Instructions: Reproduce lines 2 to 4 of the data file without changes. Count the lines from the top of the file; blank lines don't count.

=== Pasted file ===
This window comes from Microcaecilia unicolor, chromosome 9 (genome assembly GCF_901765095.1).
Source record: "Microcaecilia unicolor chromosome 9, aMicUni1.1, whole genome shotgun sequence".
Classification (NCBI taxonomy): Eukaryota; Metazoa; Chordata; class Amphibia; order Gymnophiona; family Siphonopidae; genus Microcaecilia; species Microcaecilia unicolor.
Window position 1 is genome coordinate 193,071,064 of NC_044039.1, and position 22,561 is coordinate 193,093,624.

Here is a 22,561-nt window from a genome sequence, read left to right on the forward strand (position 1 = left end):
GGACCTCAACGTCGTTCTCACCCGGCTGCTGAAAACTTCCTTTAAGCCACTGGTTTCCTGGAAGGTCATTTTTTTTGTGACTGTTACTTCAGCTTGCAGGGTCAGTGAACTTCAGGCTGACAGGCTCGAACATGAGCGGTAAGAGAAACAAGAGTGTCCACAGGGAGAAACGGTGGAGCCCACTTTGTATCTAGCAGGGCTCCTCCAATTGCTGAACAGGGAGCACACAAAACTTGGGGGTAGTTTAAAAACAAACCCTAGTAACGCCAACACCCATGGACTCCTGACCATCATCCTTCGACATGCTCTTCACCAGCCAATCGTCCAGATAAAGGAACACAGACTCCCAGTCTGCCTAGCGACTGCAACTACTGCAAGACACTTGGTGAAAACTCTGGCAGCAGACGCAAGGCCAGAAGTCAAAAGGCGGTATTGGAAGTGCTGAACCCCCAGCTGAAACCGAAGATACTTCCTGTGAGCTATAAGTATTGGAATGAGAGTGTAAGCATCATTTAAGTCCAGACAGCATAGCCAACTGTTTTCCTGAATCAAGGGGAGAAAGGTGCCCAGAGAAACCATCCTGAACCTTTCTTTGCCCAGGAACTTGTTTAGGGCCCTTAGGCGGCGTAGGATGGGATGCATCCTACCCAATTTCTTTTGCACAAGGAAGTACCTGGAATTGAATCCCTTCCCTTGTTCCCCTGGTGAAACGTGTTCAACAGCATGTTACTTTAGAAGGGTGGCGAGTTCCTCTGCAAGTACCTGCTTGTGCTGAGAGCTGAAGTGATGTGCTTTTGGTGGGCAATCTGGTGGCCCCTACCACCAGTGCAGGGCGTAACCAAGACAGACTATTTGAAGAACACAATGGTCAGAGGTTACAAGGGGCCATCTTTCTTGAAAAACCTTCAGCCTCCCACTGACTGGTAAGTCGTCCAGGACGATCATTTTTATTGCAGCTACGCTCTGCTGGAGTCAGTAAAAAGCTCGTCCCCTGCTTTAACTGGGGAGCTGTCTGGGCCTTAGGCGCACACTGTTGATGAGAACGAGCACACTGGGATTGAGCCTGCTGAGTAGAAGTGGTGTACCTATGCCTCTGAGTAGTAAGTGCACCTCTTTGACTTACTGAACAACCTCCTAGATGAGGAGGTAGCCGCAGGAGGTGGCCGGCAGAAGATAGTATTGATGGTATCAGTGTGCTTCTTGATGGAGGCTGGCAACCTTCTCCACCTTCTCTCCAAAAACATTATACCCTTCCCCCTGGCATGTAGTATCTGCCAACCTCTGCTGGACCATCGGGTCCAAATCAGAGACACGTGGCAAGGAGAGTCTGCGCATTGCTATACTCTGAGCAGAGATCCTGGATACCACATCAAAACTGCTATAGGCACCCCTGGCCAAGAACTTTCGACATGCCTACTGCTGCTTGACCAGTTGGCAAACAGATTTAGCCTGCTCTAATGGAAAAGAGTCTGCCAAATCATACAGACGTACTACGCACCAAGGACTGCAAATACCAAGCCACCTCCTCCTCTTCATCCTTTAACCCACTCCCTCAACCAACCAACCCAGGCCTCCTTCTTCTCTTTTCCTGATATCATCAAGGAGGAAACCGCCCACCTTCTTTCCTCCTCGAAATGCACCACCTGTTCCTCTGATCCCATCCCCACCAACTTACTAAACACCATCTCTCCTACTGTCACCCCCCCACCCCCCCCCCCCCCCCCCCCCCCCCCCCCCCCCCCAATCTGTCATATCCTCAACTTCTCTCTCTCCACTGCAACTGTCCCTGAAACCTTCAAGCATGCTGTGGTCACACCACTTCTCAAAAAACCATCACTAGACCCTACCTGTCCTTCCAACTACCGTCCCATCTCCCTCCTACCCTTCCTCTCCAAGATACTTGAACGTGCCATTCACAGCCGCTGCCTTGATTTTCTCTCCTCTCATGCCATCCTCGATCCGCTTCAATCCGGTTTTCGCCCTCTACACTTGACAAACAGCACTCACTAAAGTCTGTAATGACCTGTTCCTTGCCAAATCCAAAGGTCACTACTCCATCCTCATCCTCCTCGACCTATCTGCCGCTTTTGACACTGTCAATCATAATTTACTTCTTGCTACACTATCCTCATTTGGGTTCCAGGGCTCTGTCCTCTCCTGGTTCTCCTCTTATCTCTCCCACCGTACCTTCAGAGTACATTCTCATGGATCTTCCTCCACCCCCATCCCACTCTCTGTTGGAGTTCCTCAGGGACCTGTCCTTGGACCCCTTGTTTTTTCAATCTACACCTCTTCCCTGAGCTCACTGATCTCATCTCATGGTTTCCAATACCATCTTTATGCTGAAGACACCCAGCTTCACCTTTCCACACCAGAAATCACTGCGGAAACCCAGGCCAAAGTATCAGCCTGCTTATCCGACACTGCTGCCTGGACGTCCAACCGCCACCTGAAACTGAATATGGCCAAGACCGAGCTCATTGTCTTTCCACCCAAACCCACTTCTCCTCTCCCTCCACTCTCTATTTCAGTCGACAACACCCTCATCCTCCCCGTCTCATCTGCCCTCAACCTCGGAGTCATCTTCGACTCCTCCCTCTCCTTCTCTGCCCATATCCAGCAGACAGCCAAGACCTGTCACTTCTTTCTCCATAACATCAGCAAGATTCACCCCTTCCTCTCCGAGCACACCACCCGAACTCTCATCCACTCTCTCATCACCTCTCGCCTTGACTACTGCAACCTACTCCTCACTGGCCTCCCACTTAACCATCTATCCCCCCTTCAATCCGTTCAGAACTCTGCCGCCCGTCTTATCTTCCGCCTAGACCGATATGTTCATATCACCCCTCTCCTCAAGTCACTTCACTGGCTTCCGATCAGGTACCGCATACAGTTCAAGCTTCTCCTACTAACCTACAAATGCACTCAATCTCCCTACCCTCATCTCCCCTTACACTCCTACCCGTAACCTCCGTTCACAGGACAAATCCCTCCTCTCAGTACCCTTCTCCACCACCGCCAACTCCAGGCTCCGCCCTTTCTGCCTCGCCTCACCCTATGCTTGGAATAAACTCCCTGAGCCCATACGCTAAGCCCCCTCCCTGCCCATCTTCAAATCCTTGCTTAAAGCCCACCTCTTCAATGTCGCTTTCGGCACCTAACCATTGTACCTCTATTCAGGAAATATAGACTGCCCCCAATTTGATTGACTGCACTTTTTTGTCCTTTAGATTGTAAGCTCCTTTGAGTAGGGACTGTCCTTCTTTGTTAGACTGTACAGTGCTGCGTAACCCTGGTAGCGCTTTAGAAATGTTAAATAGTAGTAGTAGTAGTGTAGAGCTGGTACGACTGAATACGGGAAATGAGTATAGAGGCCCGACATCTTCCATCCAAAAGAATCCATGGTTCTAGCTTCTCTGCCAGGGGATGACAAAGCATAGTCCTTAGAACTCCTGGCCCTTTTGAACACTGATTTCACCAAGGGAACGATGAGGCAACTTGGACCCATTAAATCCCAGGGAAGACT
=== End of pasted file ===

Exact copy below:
Source record: "Microcaecilia unicolor chromosome 9, aMicUni1.1, whole genome shotgun sequence".
Classification (NCBI taxonomy): Eukaryota; Metazoa; Chordata; class Amphibia; order Gymnophiona; family Siphonopidae; genus Microcaecilia; species Microcaecilia unicolor.
Window position 1 is genome coordinate 193,071,064 of NC_044039.1, and position 22,561 is coordinate 193,093,624.